Those living in other parts of India, and especially those from Mumbai, often look at Bihar and Uttar Pradesh, the unofficial 'bad boys' of the country, with some scorn. But Lucknow is a mystery to these very people. The capital of Uttar Pradesh has long been one of the country's cultural hubs and home to the still practiced and revered 'Lucknowi tehzeeb'. Mix that with the delicious and (I must add) cheap cuisine, ingenious heritage structures and hospitable people who still love the arts, and it's easy to lose track of the era you currently live in.
Take for instance our first stop, the Bara Imambara (literally means 'big shrine'), a historical marvel that was built not as a symbol of love or opulence, but as a means to let people earn money. Legend has it that the Nawab of Lucknow (in 1784) was distressed seeing his people suffer after the region was hit by a famine. For 18 years, the poor could work at the monument site and earn their daily wages, providing them with income to tide over the problems.
Enter the complex after hearing the story, and suddenly even the famous Taj Mahal pales in comparison. Unfortunately, the litter lying around and the 'I love you' scribbling along the walls of the beautiful building, a frustrating 'Indian' habit that ails every major and minor historical monument in India, brings you back to reality.
If history doesn't hold your interest, there is always the Bhul Bhulaiya to test navigation skills. Forgo that guide, take your chance in this labyrinth of tunnels and stairways and hope you can find your way back to terra firma. Or go to the Shahi Bauli and learn how the rulers could judge the water levels of the river Gomti depending on the number of steps covered by water in the well there.
One could also spend some tranquil moments at the mosque located within the complex.
For the historically inclined, a trip Chota Imambara and a chance to gape at the architecture on display is not one to pass on. Or visit Residency, now in ruins and declared a protected monument by the Archaeological Survey of India. This spot served as a refuge for 3,000 British inhabitants during the time of the uprising of 1857. Incidentally, it is still home to the graves of around 2,000 British soldiers who died in the revolt and, yes, is supposedly haunted.
Do make a stop at the museum found within the huge complex and see some of the artillery and weapons used in that era or read the heartfelt letter written by Rani Laxmibai.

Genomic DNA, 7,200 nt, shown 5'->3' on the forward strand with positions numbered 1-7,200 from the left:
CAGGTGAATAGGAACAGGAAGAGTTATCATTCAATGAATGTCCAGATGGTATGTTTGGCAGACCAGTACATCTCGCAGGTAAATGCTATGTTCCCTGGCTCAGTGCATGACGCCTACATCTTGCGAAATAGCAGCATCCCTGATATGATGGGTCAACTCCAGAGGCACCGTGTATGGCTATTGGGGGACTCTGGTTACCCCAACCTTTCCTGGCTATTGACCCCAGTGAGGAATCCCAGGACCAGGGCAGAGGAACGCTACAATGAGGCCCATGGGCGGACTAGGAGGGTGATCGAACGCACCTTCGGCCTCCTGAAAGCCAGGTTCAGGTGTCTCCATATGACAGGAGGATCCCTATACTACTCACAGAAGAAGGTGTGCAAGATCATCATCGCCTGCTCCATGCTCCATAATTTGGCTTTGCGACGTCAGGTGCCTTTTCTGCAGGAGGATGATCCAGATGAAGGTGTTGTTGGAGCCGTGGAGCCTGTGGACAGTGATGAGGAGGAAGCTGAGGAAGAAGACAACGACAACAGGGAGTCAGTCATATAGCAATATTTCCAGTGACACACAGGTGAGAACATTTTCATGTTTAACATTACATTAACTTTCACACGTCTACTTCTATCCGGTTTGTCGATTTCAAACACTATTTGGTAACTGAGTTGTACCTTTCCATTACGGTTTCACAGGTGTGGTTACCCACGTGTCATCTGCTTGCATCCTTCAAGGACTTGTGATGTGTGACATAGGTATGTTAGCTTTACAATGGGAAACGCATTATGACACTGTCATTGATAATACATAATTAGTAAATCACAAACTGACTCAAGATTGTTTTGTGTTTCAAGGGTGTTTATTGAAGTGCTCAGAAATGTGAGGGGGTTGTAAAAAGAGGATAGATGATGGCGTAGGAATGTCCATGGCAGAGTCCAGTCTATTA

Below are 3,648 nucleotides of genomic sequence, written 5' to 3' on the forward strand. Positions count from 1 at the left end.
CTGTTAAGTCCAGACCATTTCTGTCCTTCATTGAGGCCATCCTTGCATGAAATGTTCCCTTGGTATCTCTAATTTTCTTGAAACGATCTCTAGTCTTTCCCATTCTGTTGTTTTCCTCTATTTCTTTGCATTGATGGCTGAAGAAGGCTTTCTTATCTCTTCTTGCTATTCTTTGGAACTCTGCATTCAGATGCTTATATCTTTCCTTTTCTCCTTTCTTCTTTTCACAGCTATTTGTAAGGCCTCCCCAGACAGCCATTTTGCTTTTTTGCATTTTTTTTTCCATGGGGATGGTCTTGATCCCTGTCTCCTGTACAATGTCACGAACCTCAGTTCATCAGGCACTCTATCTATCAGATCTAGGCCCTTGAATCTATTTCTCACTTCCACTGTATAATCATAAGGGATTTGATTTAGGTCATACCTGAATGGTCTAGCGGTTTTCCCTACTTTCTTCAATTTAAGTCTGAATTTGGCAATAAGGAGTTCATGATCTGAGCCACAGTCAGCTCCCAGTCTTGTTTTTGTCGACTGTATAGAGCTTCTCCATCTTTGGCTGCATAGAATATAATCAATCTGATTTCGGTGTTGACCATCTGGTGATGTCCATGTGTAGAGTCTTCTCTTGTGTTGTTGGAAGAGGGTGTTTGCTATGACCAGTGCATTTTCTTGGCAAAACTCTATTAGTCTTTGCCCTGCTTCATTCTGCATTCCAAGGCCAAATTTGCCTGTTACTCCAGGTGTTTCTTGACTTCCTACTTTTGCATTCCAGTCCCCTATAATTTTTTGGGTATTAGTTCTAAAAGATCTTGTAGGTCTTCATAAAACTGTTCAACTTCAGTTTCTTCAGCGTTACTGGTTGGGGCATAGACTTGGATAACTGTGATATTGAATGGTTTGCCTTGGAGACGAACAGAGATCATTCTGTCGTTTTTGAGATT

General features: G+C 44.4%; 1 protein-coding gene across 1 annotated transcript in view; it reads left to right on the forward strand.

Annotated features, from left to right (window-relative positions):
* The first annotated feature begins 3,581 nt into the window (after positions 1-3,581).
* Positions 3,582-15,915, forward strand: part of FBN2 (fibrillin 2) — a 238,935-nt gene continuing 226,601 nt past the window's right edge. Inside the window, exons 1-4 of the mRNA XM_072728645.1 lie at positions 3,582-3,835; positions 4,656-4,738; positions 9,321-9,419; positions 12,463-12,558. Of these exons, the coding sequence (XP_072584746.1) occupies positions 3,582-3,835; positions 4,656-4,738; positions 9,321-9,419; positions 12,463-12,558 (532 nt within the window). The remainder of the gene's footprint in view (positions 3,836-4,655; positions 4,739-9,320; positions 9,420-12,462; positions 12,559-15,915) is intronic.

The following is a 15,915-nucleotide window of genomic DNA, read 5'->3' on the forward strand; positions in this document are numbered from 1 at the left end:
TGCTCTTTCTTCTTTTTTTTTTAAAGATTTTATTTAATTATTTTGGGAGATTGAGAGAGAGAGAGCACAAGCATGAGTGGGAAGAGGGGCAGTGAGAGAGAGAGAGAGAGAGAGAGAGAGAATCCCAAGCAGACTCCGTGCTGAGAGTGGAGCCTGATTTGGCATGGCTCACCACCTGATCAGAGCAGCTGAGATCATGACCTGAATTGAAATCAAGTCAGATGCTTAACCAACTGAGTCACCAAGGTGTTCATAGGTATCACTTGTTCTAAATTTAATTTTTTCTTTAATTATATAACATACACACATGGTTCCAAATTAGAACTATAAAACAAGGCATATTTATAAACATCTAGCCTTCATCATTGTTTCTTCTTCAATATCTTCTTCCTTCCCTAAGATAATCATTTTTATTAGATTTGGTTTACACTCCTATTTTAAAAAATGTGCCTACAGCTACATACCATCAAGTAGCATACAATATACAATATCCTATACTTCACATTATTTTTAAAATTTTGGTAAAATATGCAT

Other eye-pleasing places in the culture city include the Rumi Darwaza, constructed in the year 1784 by Nawab Asaf-ud-daula and a fine example of the architectural style of Awadh, and the Vidhan Sabha.
But change is on the horizon. The city is slowly adopting modern ways in terms of architectural designs, and the influx of the mall culture is making its mark on the local scene. Even the soft-spoken Urdu is giving way to English. But if you really want to relive India's rich history, this has to be the city to be in, at least for a few more years.
Eat, shop and ignoreEat: A trip to Lucknow is incomplete without tasting their famous Tundey kebabs. But for those interested in some biryani, head to Wahid Biryani at Aminabad. Awadh Biryani, close to the Dainik Jagran office, is another option. Try their kebab rolls or boti kebab with Mughlai paratha. A sumptuous meal at these two places won't exceed Rs 150. Another dish worth trying is the chicken kali mirch at Maharaja Hotel, near Charbagh station.
Buy: Shopaholics must visit Hazratganj, the 1.5 to 2km-stretch has been restored to its former glory and done up in a single colour. If you are looking for some original chikan embroidery, this is the place to be. Bargain at the Lucknow Chikan Store and land yourself some great deals. The famished can also try the chaat at the Royal CafÃ© here.
Can't miss: Be prepared to see several statues in and around the city, glorifying the state's present and past leaders. But after spending a few days in the city, the shock of seeing them at every nook and corner fades, and it is easy to ignore them.